Each fall, our elementary school puts on a family dance. It’s one big popcorn-scented sweat fest with kids running wild, strobe lights flashing, a disk jockey spinning his music and parents looking on from the sidelines, or sometimes from the middle of the dance floor, zombie-like as colored lights flicker, or, on occasion, doing the Two-Step with their babies. The younger siblings plug their ears, overwhelmed by the loudness of it, or twirl around in the center of the room, oblivious. Girls gather in bunches, hopping up and down and shrieking while boys, after warming up, start break-dancing on the sidelines and play air guitar until catching the attention of the crowd of girls. Then they turn it up a notch and start doing flips and rolls and kicks — not a ounce of shame in it, all the shyness or compliance of the earlier school day completely worn away. In the room next door, a smiling volunteer snaps family photos, and in various spots of both rooms, fall decor — scarecrows and colorful floral arrangements — add a splash of festiveness to the scene. In the back right corner, more volunteers pour free punch and fill bags of popcorn and replenish the cookie supply. It’s all free, in fact, except for the entrace fee — canned goods or a box of cereal or other nonperishable to go towards the “Fill the Dome” food-drive effort. Finally, the faithful DJ announces the end, after which the kids groan and yell, “Encore!” But the glares of parents tell him, “No way,” and the lights come on. Quickly, chairs are stacked, smashed popcorn and paper cups and napkins are tossed into large trash bins, and everyone heads back outside, into the cool air, where sweat drops drip off or dry up. Tomorrow, real life will resume, but tonight, another school-year memory has been fashioned.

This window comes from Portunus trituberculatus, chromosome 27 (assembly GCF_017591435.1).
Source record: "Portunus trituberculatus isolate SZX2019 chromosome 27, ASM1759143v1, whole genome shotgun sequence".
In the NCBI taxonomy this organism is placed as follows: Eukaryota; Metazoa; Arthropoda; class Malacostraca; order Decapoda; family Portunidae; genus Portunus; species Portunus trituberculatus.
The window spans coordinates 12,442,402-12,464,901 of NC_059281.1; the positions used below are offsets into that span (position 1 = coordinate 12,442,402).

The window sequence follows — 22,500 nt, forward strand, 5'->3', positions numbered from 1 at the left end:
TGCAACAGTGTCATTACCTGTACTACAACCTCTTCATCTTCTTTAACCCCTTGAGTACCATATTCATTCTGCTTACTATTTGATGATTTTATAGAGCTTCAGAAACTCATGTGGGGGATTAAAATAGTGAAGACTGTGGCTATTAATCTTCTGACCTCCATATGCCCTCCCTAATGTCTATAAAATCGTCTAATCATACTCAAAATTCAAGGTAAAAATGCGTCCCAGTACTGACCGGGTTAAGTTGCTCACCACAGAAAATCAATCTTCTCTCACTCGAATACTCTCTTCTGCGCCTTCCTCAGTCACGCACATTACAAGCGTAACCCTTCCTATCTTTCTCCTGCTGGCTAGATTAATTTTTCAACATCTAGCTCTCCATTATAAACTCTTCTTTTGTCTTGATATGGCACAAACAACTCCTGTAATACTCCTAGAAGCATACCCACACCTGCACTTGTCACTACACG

Eight down now, and by the time our youngest, number five, is in fifth grade and ready to graduate from elementary school, we’ll have put in fifteen school family dances. More than halfway there!